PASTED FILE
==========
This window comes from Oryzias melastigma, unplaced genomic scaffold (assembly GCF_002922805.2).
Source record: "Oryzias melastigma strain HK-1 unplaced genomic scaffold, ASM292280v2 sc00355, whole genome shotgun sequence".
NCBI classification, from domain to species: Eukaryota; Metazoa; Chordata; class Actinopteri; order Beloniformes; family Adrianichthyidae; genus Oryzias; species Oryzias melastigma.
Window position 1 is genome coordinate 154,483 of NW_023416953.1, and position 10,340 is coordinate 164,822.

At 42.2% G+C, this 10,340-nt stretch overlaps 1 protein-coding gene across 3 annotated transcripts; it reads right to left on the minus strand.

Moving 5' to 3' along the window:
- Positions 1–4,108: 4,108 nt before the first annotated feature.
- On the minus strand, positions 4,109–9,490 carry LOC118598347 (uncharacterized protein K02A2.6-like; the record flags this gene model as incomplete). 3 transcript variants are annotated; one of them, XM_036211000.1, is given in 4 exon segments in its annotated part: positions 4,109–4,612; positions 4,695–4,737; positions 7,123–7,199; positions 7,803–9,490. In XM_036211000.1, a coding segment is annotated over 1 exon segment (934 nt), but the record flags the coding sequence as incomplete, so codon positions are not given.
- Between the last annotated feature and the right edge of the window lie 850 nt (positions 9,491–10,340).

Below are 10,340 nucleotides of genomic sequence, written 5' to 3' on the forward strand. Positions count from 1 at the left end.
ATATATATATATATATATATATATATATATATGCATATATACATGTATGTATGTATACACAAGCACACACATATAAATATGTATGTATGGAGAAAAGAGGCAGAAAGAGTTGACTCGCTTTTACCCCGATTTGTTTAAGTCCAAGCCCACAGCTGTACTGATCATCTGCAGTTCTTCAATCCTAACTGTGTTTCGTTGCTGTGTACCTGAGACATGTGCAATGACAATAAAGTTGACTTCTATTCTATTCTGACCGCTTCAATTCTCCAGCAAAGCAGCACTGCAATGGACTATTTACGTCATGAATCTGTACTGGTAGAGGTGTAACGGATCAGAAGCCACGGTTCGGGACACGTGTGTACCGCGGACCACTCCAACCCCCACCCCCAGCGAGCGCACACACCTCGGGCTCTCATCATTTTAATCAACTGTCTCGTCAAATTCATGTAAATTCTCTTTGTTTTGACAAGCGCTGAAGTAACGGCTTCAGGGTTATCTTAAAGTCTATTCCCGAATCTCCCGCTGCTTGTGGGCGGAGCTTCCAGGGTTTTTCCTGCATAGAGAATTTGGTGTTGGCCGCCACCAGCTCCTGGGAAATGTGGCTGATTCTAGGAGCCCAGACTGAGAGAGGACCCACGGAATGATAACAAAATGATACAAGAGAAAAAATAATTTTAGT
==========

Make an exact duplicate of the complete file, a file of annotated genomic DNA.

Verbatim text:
This window comes from Oryzias melastigma, unplaced genomic scaffold (assembly GCF_002922805.2).
Source record: "Oryzias melastigma strain HK-1 unplaced genomic scaffold, ASM292280v2 sc00355, whole genome shotgun sequence".
NCBI classification, from domain to species: Eukaryota; Metazoa; Chordata; class Actinopteri; order Beloniformes; family Adrianichthyidae; genus Oryzias; species Oryzias melastigma.
Window position 1 is genome coordinate 154,483 of NW_023416953.1, and position 10,340 is coordinate 164,822.

At 42.2% G+C, this 10,340-nt stretch overlaps 1 protein-coding gene across 3 annotated transcripts; it reads right to left on the minus strand.

Moving 5' to 3' along the window:
- Positions 1–4,108: 4,108 nt before the first annotated feature.
- On the minus strand, positions 4,109–9,490 carry LOC118598347 (uncharacterized protein K02A2.6-like; the record flags this gene model as incomplete). 3 transcript variants are annotated; one of them, XM_036211000.1, is given in 4 exon segments in its annotated part: positions 4,109–4,612; positions 4,695–4,737; positions 7,123–7,199; positions 7,803–9,490. In XM_036211000.1, a coding segment is annotated over 1 exon segment (934 nt), but the record flags the coding sequence as incomplete, so codon positions are not given.
- Between the last annotated feature and the right edge of the window lie 850 nt (positions 9,491–10,340).

Below are 10,340 nucleotides of genomic sequence, written 5' to 3' on the forward strand. Positions count from 1 at the left end.
ATATATATATATATATATATATATATATATATGCATATATACATGTATGTATGTATACACAAGCACACACATATAAATATGTATGTATGGAGAAAAGAGGCAGAAAGAGTTGACTCGCTTTTACCCCGATTTGTTTAAGTCCAAGCCCACAGCTGTACTGATCATCTGCAGTTCTTCAATCCTAACTGTGTTTCGTTGCTGTGTACCTGAGACATGTGCAATGACAATAAAGTTGACTTCTATTCTATTCTGACCGCTTCAATTCTCCAGCAAAGCAGCACTGCAATGGACTATTTACGTCATGAATCTGTACTGGTAGAGGTGTAACGGATCAGAAGCCACGGTTCGGGACACGTGTGTACCGCGGACCACTCCAACCCCCACCCCCAGCGAGCGCACACACCTCGGGCTCTCATCATTTTAATCAACTGTCTCGTCAAATTCATGTAAATTCTCTTTGTTTTGACAAGCGCTGAAGTAACGGCTTCAGGGTTATCTTAAAGTCTATTCCCGAATCTCCCGCTGCTTGTGGGCGGAGCTTCCAGGGTTTTTCCTGCATAGAGAATTTGGTGTTGGCCGCCACCAGCTCCTGGGAAATGTGGCTGATTCTAGGAGCCCAGACTGAGAGAGGACCCACGGAATGATAACAAAATGATACAAGAGAAAAAATAATTTTAGT